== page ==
All it takes is 3 chords and a dream!

Monday, February 23, 2009

Review: Sarah Tracey - Cards On The Table E.P.

Sarah Tracey – Cards On The Table E.P.
2009, Sarah Tracey

Sarah Tracey brings torch music into the twenty-first century with the subtlety of an axe slicing through butter. Encompassing the earthy tones of Billie Holiday and Kay Starr, the stratospheric reach of Judy Garland, and the va-va-voom appeal of Anne Margaret, Tracey steps right out of another era with a bang. Born and raised on Chicago’s North Shore, the classically trained pianist quickly found that city’s love for jazz and blues. While her songwriting style is definitely influenced by her classical background, Tracey writes the soundtrack to a modern day, black and white film noir on Cards On The Table (EP). Hold on to your hats.

Cards On The Table appears to have been recorded live without an audience. The ambience of the recording would suggest that the attempt was made to capture an unshaped, live performance it its pure raw energy. If so, this approach has worked magnificently. Sarah Tracey opens with This Plum, a sultry torch song about the draw of forbidden fruit; alternating between pure desire and a sort of emotional sadism. Up next is Cards On The Table, an open heart appeal using poker as a metaphor. The arrangement has a bit of French Cabaret Jazz in its heritage, like something you might hear in an old black and white private detective flick. Heart On My Sleeve is a primo performance from Sarah Tracey, who just seems to get better and better as the EP progresses.

For I Want To, Tracey steps back a bit to deliver an electric performance based in the heartbreak of unrequited love. This is far and away the best track on the CD, and Tracey sells the song with all of her heart and soul. How Does It Feel is a wonderfully dark song of base devotion and wanton thoughts. Sarah Tracey sings this song like she’s lived it, assuming the role of the protagonist like slipping on a glove. As a sort of musical/spiritual redemption, Sarah Tracey comes up from the depths of jazz era depravation for Why Should I Be Blue? The promise of love rises and falls with the ebb and flow of Sarah Tracey’s voice while the listener dangles on the edge of his/her seat.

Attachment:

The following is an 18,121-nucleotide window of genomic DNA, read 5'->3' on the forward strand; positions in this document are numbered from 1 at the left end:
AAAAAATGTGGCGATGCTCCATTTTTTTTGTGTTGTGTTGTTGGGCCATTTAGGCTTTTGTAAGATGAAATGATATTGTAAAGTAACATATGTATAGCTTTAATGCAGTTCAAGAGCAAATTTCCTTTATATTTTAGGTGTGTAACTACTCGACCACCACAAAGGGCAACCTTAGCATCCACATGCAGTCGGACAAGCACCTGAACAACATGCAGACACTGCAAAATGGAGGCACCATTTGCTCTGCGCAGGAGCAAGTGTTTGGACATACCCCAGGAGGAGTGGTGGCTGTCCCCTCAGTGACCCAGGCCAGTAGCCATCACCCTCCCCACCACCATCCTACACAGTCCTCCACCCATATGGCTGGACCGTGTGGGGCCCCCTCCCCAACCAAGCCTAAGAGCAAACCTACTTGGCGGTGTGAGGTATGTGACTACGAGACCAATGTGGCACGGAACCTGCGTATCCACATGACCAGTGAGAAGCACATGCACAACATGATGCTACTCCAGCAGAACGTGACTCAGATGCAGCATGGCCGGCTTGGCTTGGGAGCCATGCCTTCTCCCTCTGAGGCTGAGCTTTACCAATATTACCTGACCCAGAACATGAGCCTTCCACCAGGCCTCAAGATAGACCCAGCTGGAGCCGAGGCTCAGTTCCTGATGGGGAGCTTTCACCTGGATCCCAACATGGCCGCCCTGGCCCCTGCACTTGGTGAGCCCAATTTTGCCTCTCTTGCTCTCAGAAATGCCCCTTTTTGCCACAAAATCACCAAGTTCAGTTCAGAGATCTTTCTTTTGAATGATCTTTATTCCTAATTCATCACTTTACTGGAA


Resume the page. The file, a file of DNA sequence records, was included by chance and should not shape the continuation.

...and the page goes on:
Sarah Tracey is a classic performer. Her voice is distinctive and warm and smoky with just a bit of an edge to it. She own her genre like only the best can. The material here is perfect for her voice and musical aspect, and Sarah Tracey makes the most of the six songs presented on Cards On The Table. It’s a definite must-hear for vocal jazz enthusiasts or anyone who loves a great vocal performance.

Rating: 4 Stars (Out of 5)

You can learn more about Sarah Tracey at or No word on availability Cards On The Table, although you can stream the songs on Tracey’s MySpace page.

1 comment:

Unknown said...

Amazing! Thanks for sharing.